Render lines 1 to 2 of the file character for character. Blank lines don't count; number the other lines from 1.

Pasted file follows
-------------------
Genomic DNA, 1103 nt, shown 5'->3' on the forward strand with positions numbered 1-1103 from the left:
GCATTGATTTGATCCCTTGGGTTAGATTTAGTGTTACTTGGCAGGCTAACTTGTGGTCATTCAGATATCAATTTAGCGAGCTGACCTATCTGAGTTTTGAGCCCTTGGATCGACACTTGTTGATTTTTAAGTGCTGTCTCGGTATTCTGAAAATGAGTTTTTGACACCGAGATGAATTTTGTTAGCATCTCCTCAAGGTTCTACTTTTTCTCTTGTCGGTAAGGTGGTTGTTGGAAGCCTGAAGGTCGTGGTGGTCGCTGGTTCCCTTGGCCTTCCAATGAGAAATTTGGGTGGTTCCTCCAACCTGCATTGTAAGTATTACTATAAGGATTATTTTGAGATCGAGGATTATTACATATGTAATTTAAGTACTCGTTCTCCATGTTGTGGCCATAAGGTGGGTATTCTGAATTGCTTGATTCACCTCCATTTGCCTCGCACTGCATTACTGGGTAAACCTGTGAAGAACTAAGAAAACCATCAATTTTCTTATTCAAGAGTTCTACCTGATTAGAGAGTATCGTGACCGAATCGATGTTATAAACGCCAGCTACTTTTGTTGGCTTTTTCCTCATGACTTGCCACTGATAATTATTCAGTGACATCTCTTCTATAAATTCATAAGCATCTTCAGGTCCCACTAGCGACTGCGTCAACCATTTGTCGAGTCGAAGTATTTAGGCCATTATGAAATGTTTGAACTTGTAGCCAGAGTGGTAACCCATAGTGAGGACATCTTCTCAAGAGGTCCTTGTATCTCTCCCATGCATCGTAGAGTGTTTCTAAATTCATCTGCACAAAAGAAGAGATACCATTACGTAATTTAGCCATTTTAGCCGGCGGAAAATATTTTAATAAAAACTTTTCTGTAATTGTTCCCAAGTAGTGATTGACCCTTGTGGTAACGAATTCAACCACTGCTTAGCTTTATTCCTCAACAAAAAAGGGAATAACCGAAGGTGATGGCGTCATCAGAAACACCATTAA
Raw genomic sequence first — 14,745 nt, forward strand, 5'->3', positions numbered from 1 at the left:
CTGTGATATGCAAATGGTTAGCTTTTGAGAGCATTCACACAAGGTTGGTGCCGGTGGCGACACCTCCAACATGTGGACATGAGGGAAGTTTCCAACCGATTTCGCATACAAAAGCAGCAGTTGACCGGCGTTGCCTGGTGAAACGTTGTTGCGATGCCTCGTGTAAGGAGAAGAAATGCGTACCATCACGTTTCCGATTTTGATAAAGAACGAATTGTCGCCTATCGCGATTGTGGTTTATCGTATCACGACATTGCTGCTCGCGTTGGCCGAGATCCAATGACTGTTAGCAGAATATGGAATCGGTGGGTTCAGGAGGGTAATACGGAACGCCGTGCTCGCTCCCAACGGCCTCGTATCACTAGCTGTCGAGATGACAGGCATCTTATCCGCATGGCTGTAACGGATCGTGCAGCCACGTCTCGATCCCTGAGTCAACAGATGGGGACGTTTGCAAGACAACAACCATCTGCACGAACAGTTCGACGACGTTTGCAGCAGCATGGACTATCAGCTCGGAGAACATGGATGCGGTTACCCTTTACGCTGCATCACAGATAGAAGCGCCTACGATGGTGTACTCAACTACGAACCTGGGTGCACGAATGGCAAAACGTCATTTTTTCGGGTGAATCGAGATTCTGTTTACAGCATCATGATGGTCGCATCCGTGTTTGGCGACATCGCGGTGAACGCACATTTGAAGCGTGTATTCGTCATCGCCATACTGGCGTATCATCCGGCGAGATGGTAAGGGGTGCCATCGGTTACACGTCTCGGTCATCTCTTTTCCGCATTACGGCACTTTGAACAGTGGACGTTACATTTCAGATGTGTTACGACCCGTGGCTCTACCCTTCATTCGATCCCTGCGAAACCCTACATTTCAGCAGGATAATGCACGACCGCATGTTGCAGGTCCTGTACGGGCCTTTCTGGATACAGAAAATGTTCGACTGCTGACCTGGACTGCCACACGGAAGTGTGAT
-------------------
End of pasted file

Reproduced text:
Genomic DNA, 1103 nt, shown 5'->3' on the forward strand with positions numbered 1-1103 from the left:
GCATTGATTTGATCCCTTGGGTTAGATTTAGTGTTACTTGGCAGGCTAACTTGTGGTCATTCAGATATCAATTTAGCGAGCTGACCTATCTGAGTTTTGAGCCCTTGGATCGACACTTGTTGATTTTTAAGTGCTGTCTCGGTATTCTGAAAATGAGTTTTTGACACCGAGATGAATTTTGTTAGCATCTCCTCAAGGTTCTACTTTTTCTCTTGTCGGTAAGGTGGTTGTTGGAAGCCTGAAGGTCGTGGTGGTCGCTGGTTCCCTTGGCCTTCCAATGAGAAATTTGGGTGGTTCCTCCAACCTGCATTGTAAGTATTACTATAAGGATTATTTTGAGATCGAGGATTATTACATATGTAATTTAAGTACTCGTTCTCCATGTTGTGGCCATAAGGTGGGTATTCTGAATTGCTTGATTCACCTCCATTTGCCTCGCACTGCATTACTGGGTAAACCTGTGAAGAACTAAGAAAACCATCAATTTTCTTATTCAAGAGTTCTACCTGATTAGAGAGTATCGTGACCGAATCGATGTTATAAACGCCAGCTACTTTTGTTGGCTTTTTCCTCATGACTTGCCACTGATAATTATTCAGTGACATCTCTTCTATAAATTCATAAGCATCTTCAGGTCCCACTAGCGACTGCGTCAACCATTTGTCGAGTCGAAGTATTTAGGCCATTATGAAATGTTTGAACTTGTAGCCAGAGTGGTAACCCATAGTGAGGACATCTTCTCAAGAGGTCCTTGTATCTCTCCCATGCATCGTAGAGTGTTTCTAAATTCATCTGCACAAAAGAAGAGATACCATTACGTAATTTAGCCATTTTAGCCGGCGGAAAATATTTTAATAAAAACTTTTCTGTAATTGTTCCCAAGTAGTGATTGACCCTTGTGGTAACGAATTCAACCACTGCTTAGCTTTATTCCTCAACAAAAAAGGGAATAACCGAAGGTGATGGCGTCATCAGAAACACCATTAA